While on vacation, I missed a few things. The first, and biggest (in terms of media coverage), issue included the lovely musings of Rev. Dr. Jeremiah Wright and Sen. Barack Obama’s subsequent “landmark” speech on race, America and politics.
Barack Obama’s speech on race and politics in America, given on Tuesday at the National Constitution Center here in Philadelphia, was very nice. It reminded me of the speech given by Mitt Romney on religion in America, though while Mitt’s was one of the greatest speeches I’ve heard in recent memory, it was not given nearly the swooning reviews that Obama’s speech garnered from the mainstream media. That, of course, is to be expected.
While I disagree with Obama on a number of issues, there are a few things about the Illinois senator that I do like: one, he routinely speaks about the greatness of America (though at times his actions and his wife directly contradict his eloquent words); two, he occasionally slips into strange territory for a liberal in saying that Americans need to help themselves with regard to certain aspects of life–including family structure, parenting and race relations–rather than wait patiently and with an open checkbook for the government to step in.
Obama touched briefly upon that self-help philosophy, and indeed identified that the racial gap is something that needs to be addressed openly in America. On that account, Obama is right.
Where he went wrong in the address–policy issues aside–was failing to address certain aspects of the controversy surrounding him and Rev. Wright.
Wright is a bigot. He embodies everything that is wrong with race relations in this country — railing against inequality while using hate speech to make his point. He is overtly anti-American, despite his past service in the Marine Corps. Obama, given issues which have arisen in the past, did not do enough to explain his relationship in the way it needed to be explained.
Barack Obama’s patriotism, regardless of how right or wrong it is to do so, has come under question before. There was the issue with the flag pin, then the issue with his failure to say the Pledge of Allegiance. If anything, Obama needed to explain, in detail, why and how his views differ from those of his pastor.
For twenty years, Barack Obama sat in his pew and listened to Rev. Jeremiah Wright in the pulpit. For twenty years–twenty formative years, from age 26 to 46–he was surrounded by this divisive and anti-American perspective on the world. Wright married Barack and Michelle Obama. Wright baptized Barack and Michelle Obama’s children. Are we not to assume that, even by passive osmosis, some of Wright’s message and perspective might have seeped in to the Obamas’ own view of the world around them?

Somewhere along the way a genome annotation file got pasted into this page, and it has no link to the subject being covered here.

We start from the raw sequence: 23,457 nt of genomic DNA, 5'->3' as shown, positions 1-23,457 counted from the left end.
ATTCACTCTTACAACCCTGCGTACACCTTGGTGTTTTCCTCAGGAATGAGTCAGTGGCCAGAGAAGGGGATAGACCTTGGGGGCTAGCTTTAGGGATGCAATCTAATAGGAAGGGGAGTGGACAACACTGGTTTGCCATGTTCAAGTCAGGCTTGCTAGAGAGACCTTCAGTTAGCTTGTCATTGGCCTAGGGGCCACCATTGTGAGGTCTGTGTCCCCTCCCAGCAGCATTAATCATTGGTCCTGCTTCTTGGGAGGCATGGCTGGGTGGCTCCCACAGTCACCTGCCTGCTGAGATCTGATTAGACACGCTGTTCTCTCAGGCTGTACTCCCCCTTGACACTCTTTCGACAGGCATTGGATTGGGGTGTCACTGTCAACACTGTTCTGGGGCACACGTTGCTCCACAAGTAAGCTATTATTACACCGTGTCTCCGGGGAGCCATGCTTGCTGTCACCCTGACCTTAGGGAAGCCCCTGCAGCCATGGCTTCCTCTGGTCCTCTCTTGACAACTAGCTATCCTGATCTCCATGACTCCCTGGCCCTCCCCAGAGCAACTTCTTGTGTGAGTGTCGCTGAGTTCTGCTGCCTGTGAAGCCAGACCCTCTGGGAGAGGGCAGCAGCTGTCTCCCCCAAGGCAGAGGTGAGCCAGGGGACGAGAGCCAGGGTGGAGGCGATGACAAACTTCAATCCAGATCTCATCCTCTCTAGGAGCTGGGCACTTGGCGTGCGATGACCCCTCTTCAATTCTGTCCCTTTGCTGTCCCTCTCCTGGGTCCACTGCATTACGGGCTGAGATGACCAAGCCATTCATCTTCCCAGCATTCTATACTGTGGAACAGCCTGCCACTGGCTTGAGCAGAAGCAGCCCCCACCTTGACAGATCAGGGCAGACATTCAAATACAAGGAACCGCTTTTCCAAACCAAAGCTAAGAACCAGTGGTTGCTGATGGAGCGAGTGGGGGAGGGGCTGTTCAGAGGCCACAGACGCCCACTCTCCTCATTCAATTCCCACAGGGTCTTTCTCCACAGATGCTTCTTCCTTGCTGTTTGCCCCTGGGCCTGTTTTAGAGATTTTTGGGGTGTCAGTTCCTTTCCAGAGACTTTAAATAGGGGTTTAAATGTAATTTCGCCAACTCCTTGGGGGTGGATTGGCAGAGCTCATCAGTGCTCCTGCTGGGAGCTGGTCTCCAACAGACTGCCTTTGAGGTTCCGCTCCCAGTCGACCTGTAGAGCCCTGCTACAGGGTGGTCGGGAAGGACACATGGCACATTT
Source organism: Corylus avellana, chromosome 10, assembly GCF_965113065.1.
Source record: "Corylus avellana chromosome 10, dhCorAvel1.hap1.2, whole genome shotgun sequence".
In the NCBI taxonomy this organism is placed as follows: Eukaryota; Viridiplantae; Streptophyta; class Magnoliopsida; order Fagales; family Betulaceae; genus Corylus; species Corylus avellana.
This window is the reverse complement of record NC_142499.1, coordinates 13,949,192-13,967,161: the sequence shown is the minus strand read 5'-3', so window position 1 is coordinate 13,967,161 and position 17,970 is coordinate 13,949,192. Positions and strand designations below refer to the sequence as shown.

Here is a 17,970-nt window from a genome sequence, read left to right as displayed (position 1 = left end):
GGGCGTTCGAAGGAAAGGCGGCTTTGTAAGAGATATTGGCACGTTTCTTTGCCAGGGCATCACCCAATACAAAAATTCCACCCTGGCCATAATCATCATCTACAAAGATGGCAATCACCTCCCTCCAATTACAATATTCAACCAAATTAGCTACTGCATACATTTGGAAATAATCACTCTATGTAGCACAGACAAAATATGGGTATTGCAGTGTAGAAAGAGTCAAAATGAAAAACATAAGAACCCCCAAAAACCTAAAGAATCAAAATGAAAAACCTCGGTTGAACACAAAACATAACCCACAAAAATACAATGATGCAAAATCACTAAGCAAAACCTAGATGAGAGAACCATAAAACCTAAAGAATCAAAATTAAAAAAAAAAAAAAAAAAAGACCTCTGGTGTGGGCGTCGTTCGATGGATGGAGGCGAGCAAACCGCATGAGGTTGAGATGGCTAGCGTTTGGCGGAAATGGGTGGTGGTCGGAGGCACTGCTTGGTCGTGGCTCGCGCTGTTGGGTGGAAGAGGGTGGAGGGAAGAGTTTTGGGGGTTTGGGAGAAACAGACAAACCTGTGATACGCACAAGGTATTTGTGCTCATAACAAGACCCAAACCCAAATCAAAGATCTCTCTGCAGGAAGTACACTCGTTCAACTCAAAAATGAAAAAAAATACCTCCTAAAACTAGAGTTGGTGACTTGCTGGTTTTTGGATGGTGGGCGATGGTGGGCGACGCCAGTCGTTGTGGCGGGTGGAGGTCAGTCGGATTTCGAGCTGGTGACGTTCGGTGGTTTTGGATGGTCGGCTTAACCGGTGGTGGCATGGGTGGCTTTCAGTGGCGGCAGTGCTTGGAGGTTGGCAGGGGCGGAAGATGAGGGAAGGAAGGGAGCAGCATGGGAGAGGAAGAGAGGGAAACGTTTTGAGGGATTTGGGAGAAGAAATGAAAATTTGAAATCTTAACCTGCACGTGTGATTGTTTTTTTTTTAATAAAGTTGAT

It certainly seems that way for Michelle, who admitted that her husband’s success brought about the only time in her adult life that she could be proud of America. Perhaps if America hadn’t developed HIV/AIDS to wage war against the black population or perhaps if America didn’t kill so many people overseas in wars, as Rev. Wright has said in the past, she would have had reason to be proud before this time.
Barack Obama did an excellent job on Tuesday, but he needed to do more. In his speech, which was indeed very eloquent, Barack Obama failed to explain why, if he disagreed so much with what Wright said, he didn’t just get up and leave. Instead, Obama told us about his racist, white grandmother, insinuating that he couldn’t choose his own grandmother just as he couldn’t choose Rev. Jeremiah Wright.
Yes, we can choose our church, our synagogue, our mosque. Yes, we can choose who and what we listen to on Sunday or Saturday mornings. None of us, however, can choose our grandparents, but each and every one of us can choose where we worship. I am Catholic, and if I don’t like what is coming from behind the altar or in the pulpit, I go elsewhere (and I already have changed parishes in such a manner). If I were a Muslim, and the Imam at my mosque was spewing radical jihad-ish hate speech, I’d go elsewhere. Obama, in his situation, should have spoken up, or simply stood up and left.
In his own defense, Obama first said that he never heard such remarks from Rev. Wright. Then, he said that he wasn’t in church when such remarks were made. Now, he said that he didn’t want to approach Rev. Wright because he was on the verge of retirement in 2007. Well, what about the comments made in 2001 about September 11th and American action in World War II?
Now, I am not saying that Obama is himself racist. I have seen NOTHING but evidence to the contrary. However, this race is going to be about race whether he likes it or not.
The extremely cynical parts of me say that the good portions of this speech better cleared the way for Barack Obama to distance himself, in the future and in the general election, from cries of racial intolerance made on his behalf. For example, instead of merely denouncing or repudiating a Rev. Jackson or Sharpton when they shout “RACISM!” in response to some question about Obama’s policies put forth by Hillary Clinton or John McCain, Obama will be able to point back to this speech and say, “Gee whiz, isn’t this the very type of thing I spoke out against” while reaping the benefit regardless. The hopeful parts of me say that this is a monstrous step in the right direction, and that regardless of the outcome in November, we will indeed look back not necessarily on this speech but on Obama’s candidacy in the turning point in how race figures in to politics in America.
I certainly hope that it is the latter. Regardless, Obama said what needed to be said–not necessarily with regard to the relationship between he and Rev. Wright, but about race relations as a whole–and he should be applauded for it.